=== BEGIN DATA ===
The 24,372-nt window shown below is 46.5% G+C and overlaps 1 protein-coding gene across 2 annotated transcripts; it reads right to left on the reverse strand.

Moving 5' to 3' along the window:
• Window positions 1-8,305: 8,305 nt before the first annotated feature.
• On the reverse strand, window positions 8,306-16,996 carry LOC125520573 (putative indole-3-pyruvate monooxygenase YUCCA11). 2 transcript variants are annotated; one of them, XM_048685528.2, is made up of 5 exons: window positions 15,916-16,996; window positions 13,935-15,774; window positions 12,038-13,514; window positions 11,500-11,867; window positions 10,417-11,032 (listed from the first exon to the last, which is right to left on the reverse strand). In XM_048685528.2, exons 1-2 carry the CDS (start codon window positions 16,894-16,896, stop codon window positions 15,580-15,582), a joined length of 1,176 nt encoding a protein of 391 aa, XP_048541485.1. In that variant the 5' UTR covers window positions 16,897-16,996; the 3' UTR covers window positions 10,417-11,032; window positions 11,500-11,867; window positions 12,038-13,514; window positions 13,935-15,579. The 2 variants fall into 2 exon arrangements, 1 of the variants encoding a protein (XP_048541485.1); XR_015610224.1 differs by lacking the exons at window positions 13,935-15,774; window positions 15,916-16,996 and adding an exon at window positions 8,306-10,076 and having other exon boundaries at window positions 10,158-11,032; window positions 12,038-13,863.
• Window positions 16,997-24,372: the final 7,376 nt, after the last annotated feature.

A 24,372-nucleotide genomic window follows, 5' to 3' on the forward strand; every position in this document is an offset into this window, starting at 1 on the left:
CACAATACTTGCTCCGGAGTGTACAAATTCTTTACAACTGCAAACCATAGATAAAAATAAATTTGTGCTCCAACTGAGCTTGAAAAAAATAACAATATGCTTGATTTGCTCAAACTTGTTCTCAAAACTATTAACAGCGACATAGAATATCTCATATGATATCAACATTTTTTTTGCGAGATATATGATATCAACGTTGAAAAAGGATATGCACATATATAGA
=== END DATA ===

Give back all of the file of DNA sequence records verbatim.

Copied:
The 24,372-nt window shown below is 46.5% G+C and overlaps 1 protein-coding gene across 2 annotated transcripts; it reads right to left on the reverse strand.

Moving 5' to 3' along the window:
• Window positions 1-8,305: 8,305 nt before the first annotated feature.
• On the reverse strand, window positions 8,306-16,996 carry LOC125520573 (putative indole-3-pyruvate monooxygenase YUCCA11). 2 transcript variants are annotated; one of them, XM_048685528.2, is made up of 5 exons: window positions 15,916-16,996; window positions 13,935-15,774; window positions 12,038-13,514; window positions 11,500-11,867; window positions 10,417-11,032 (listed from the first exon to the last, which is right to left on the reverse strand). In XM_048685528.2, exons 1-2 carry the CDS (start codon window positions 16,894-16,896, stop codon window positions 15,580-15,582), a joined length of 1,176 nt encoding a protein of 391 aa, XP_048541485.1. In that variant the 5' UTR covers window positions 16,897-16,996; the 3' UTR covers window positions 10,417-11,032; window positions 11,500-11,867; window positions 12,038-13,514; window positions 13,935-15,579. The 2 variants fall into 2 exon arrangements, 1 of the variants encoding a protein (XP_048541485.1); XR_015610224.1 differs by lacking the exons at window positions 13,935-15,774; window positions 15,916-16,996 and adding an exon at window positions 8,306-10,076 and having other exon boundaries at window positions 10,158-11,032; window positions 12,038-13,863.
• Window positions 16,997-24,372: the final 7,376 nt, after the last annotated feature.

A 24,372-nucleotide genomic window follows, 5' to 3' on the forward strand; every position in this document is an offset into this window, starting at 1 on the left:
CACAATACTTGCTCCGGAGTGTACAAATTCTTTACAACTGCAAACCATAGATAAAAATAAATTTGTGCTCCAACTGAGCTTGAAAAAAATAACAATATGCTTGATTTGCTCAAACTTGTTCTCAAAACTATTAACAGCGACATAGAATATCTCATATGATATCAACATTTTTTTTGCGAGATATATGATATCAACGTTGAAAAAGGATATGCACATATATAGA